Safe and effective in an 'all-comer population,' researchers say
WEDNESDAY, June 17 (HealthDay News) -- The newest drug-coated stent has performed well in a real-life trial, Dutch cardiologists report.
The Xience stent -- a flexible metal-mesh tube coated with the drug everolimus -- is inserted to keep blood flowing after artery-opening procedures such as angioplasty, and is already in widespread use. It was approved by the U.S. Food and Drug Administration last July, on the basis of good results in controlled trials.
But those trials included only people with simple artery blockages and the effectiveness of the new stent in "complex, unselected patients treated in daily practice still remains unknown and cannot be extrapolated from these randomized controlled trials," said cardiologists at Erasmus Medical Center in Rotterdam in their report, which was released online June 17 in advance of publication in the Journal of the American College of Cardiology. "We therefore sought to evaluate the impact of this second-generation drug-eluting stent on the clinical outcomes in consecutive patients treated in a real-life, all-comer population."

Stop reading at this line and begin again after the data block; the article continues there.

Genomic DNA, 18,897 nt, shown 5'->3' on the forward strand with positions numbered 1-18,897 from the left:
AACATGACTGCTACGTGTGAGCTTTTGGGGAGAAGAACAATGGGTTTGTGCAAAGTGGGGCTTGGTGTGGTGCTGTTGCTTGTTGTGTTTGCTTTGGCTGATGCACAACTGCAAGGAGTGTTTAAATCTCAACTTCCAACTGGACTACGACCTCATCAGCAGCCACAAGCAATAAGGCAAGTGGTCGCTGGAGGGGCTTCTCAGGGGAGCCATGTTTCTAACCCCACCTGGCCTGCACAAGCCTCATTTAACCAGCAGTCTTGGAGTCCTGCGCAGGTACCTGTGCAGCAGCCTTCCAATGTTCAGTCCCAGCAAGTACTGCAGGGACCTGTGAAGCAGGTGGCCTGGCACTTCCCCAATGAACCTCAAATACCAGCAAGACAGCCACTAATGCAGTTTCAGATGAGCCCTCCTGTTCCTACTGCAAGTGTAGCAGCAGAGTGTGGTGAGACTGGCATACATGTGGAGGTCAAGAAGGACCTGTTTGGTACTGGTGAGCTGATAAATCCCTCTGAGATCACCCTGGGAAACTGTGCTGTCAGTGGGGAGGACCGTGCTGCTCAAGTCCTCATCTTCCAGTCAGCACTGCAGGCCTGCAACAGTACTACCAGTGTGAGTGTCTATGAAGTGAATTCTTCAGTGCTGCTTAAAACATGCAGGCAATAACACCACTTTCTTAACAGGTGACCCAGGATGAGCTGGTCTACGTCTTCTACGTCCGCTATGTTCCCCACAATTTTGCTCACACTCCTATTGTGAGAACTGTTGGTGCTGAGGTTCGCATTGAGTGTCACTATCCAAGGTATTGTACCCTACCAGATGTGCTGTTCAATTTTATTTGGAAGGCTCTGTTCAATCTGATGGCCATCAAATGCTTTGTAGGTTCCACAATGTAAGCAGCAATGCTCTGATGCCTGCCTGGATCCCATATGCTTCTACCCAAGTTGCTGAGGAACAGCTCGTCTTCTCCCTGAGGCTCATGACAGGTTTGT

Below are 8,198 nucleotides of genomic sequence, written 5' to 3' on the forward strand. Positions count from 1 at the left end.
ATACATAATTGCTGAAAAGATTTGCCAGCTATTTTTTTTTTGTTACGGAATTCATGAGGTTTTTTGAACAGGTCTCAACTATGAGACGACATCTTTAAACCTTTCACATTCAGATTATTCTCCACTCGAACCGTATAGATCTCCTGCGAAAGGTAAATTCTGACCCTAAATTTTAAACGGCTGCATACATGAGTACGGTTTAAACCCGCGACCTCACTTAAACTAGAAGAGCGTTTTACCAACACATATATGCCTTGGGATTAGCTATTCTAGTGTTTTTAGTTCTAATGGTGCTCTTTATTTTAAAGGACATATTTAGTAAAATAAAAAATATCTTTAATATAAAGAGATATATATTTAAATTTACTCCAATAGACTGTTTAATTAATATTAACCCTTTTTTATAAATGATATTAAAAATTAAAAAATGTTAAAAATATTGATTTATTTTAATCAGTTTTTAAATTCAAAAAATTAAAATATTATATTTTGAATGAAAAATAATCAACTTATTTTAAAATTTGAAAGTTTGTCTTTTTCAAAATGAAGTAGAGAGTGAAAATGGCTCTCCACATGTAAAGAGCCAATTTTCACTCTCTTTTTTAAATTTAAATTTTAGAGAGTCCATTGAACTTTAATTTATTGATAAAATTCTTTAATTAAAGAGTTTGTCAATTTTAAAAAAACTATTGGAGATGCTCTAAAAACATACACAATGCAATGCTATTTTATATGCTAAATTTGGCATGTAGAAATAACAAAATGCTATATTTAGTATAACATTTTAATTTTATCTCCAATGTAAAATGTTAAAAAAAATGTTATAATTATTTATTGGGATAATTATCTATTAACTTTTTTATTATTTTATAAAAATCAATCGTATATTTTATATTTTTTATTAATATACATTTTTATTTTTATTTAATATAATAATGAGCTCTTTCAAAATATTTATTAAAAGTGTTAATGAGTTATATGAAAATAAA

The trial compared the outcomes of 649 people given Xience stents with individuals who previously had stents implanted -- 450 with bare-metal stents, 508 with stents coated with the drug sirolimus and 576 with stents coated with the drug paclitaxel. The data include people with multiple artery blockages and some treated after heart attacks.
In the cautious phrasing of the Rotterdam group, "this study suggests that the use of everolimus-eluting stents in an unselected population may be as safe as and more effective than bare-metal stents, may be as safe and effective as sirolimus-eluting stents, may be as safe as paclitaxel-eluting stents, and may be more effective than paclitaxel-eluting stents."
Specifically, in a six-month follow-up period, the incidence
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